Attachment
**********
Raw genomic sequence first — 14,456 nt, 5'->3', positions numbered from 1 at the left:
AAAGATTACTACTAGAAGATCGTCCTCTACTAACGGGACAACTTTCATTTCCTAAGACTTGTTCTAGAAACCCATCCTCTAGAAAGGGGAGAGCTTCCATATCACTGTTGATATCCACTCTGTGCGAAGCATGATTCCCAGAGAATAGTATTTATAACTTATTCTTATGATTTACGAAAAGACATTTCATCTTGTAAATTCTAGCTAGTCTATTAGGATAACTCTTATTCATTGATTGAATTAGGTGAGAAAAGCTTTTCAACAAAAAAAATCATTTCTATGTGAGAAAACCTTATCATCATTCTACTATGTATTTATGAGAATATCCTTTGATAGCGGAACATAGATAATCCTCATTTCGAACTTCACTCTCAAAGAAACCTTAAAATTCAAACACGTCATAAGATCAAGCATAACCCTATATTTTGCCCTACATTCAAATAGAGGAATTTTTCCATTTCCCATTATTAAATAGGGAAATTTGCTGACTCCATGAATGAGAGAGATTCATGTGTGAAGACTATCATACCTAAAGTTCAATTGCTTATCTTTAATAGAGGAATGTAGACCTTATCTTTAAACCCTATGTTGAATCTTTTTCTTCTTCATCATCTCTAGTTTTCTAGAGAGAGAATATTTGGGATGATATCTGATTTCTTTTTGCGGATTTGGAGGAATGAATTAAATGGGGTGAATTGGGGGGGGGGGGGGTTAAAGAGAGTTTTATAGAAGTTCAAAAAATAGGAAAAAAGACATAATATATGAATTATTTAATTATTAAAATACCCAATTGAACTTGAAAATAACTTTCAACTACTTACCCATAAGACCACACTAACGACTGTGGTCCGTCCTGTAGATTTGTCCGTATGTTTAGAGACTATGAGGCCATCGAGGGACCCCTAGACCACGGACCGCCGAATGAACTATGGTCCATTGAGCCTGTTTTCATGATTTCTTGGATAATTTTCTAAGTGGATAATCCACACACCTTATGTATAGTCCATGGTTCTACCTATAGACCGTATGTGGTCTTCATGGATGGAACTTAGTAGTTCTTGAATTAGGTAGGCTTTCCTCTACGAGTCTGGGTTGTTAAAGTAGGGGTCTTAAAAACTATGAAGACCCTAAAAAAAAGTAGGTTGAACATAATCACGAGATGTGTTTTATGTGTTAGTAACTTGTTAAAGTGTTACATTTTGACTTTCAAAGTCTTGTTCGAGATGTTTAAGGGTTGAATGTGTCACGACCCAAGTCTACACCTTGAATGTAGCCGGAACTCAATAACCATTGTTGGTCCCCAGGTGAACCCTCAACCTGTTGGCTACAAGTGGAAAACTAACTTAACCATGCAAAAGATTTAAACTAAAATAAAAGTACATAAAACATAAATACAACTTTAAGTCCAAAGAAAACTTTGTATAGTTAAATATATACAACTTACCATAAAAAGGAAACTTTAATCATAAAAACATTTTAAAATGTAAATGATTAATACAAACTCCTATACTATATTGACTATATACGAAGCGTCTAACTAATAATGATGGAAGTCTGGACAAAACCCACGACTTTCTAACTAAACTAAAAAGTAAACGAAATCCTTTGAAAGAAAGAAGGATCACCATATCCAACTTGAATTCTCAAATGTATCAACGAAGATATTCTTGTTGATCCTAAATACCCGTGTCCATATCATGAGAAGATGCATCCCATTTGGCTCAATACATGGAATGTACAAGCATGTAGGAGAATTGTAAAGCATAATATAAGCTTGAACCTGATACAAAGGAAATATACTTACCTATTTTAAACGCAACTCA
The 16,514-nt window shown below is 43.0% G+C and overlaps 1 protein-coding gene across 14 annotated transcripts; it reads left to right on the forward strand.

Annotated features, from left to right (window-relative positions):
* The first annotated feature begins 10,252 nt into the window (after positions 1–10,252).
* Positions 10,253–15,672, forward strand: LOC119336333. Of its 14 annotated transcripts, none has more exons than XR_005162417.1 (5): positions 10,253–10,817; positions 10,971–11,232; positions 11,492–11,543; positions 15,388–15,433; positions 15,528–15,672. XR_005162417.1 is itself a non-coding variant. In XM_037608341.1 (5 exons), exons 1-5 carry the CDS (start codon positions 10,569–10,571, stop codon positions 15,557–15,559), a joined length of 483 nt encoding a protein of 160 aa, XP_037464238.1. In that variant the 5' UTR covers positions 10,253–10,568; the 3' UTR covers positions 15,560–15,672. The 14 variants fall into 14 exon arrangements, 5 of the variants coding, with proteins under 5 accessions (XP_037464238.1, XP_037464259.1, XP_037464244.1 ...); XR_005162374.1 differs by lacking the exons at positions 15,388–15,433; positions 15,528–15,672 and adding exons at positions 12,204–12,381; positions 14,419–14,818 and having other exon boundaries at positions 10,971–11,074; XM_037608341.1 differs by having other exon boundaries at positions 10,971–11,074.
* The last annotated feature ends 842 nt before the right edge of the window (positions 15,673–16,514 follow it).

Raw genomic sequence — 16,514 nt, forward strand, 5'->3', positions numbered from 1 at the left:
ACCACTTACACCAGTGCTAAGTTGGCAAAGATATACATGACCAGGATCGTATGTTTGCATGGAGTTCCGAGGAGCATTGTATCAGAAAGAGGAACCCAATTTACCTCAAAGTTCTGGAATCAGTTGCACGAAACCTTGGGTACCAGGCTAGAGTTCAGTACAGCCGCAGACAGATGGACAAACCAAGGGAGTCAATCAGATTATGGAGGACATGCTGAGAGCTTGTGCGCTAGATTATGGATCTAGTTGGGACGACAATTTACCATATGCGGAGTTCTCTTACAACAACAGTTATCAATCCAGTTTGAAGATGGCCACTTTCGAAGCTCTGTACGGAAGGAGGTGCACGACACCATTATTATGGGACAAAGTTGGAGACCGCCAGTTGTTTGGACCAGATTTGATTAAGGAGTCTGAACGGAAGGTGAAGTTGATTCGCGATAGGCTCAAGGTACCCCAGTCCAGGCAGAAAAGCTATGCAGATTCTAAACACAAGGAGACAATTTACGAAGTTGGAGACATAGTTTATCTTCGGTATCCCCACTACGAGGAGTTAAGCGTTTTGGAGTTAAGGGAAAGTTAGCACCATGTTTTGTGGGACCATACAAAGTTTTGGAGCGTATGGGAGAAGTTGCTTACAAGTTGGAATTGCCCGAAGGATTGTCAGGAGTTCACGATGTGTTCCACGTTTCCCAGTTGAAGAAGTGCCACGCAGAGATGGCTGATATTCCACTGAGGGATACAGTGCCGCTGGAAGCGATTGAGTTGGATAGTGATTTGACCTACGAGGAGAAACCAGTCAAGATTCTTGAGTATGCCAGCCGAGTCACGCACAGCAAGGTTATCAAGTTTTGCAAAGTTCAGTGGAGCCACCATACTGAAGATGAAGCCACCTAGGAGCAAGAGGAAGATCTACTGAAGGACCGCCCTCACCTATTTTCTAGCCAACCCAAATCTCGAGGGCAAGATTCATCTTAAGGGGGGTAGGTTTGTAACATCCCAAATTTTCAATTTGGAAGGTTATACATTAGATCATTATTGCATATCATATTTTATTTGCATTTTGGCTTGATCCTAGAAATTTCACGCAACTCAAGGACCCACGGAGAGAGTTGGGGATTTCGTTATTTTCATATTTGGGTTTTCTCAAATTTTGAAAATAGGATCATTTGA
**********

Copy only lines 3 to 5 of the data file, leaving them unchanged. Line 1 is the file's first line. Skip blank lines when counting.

The 16,514-nt window shown below is 43.0% G+C and overlaps 1 protein-coding gene across 14 annotated transcripts; it reads left to right on the forward strand.

Annotated features, from left to right (window-relative positions):
* The first annotated feature begins 10,252 nt into the window (after positions 1–10,252).